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Employee assistance is not a cheap, box-ticking investment

Published by: David Shearman,

retail worker
Employee Assistance Programs (EAPs) have been around in some form for nearly thirty years in the UK and perhaps a decade longer in North America. Originally sold as a counseling service, EAPs have transitioned into a valuable work-life support service that can help employees with practical everyday concerns such as child or eldercare issues, debt management, legal support to career development as well as psychological help.

While research says 97% of employers now provide an EAP, utilization figures remain shockingly low, averaging at around 2-3%. All too often, companies deploy an EAP because they feel they ‘ought’ to as a tick-box exercise and want it as cheaply as possible as a result.

Because EAP is seen as a low-cost benefit it’s therefore treated like one. Common issues are buying an EAP to only meet duty of care, lack of awareness amongst staff, stigma attached to using it, failure to promote it as a confidential service and apathy to evaluate utilization or return on investment.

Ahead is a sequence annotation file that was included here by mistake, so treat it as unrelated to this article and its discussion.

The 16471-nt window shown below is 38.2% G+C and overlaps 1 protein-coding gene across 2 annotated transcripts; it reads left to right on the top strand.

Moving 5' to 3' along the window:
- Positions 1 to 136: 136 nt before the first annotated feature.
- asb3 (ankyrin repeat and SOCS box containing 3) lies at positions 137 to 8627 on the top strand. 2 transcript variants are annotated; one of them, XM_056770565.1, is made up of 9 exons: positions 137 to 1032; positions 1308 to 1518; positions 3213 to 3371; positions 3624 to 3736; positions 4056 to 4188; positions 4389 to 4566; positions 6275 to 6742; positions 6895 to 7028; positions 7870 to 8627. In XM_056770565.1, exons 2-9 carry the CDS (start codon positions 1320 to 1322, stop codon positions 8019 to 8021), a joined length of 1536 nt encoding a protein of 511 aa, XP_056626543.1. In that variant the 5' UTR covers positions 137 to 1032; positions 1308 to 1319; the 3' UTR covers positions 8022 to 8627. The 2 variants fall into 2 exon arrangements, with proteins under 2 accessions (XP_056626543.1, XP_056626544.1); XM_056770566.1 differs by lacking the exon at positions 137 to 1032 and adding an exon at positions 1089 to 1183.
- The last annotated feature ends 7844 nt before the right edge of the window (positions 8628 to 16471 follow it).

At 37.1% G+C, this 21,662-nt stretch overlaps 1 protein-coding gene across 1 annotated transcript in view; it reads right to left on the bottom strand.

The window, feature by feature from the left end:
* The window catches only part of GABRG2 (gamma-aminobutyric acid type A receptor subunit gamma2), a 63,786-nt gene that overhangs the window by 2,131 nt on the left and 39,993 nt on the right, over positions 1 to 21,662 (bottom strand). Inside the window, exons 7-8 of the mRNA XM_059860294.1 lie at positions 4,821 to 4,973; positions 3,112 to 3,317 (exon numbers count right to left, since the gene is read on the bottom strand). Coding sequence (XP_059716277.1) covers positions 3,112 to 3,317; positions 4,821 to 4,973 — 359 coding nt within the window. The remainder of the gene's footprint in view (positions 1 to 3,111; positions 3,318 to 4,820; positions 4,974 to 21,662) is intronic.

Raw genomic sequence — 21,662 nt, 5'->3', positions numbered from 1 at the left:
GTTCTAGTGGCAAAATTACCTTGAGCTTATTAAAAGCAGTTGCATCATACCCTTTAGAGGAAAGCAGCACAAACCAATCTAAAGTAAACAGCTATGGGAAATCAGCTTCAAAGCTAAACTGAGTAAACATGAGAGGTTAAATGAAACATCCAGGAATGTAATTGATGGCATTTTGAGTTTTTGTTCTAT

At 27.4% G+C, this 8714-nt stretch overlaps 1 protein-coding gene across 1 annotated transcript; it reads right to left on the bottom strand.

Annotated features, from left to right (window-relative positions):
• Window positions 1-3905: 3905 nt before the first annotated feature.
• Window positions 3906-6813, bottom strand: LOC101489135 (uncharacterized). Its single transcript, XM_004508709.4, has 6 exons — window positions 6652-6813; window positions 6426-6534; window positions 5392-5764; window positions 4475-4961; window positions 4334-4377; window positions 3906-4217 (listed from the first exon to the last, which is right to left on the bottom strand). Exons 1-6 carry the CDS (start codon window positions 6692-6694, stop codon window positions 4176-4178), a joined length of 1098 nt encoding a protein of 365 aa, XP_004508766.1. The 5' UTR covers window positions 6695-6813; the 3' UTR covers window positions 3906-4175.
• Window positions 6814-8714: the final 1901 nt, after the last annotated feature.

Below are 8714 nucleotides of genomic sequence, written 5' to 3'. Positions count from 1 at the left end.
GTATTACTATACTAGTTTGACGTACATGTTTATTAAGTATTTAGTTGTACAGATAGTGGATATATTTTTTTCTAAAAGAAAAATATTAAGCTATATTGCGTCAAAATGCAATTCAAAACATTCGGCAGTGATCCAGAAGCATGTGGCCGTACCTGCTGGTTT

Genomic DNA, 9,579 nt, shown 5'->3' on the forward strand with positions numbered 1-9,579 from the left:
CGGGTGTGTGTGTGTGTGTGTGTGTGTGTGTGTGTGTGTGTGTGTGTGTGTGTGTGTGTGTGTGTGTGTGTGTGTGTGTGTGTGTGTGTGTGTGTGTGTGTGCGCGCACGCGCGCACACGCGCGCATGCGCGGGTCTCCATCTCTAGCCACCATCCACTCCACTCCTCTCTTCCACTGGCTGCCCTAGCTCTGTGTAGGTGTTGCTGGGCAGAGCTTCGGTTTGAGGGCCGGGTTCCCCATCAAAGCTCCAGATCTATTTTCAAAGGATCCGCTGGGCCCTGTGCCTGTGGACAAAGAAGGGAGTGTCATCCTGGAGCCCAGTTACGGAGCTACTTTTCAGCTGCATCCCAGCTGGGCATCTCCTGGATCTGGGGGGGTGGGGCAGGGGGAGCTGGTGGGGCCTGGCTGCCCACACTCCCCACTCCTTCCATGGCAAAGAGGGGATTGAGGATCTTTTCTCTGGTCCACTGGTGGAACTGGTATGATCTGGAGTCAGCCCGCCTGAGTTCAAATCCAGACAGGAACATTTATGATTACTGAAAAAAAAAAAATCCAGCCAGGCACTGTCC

But when poor health is costing businesses up to £57 billion a year in lost productivity and one in six workers now suffer from a stress condition, why aren’t companies waking up to the significant benefits. There is a tremendous opportunity for them to play a transformational role in total employee wellbeing and positively influence the employee experience. Indeed, EAPs provide the solution that meet many of the recommendations in the recent UK Thriving at Work report on mental health and employers.

Far from the traditional reactive counseling support, EAPs that leverage mobile technology provide an employee-centric platform that supports mental, physical, financial and social wellness, proactively. Staff literally have work-life and wellness tools at their fingertips, helping them to manage and prevent challenges.

Read more on HR Grapevine

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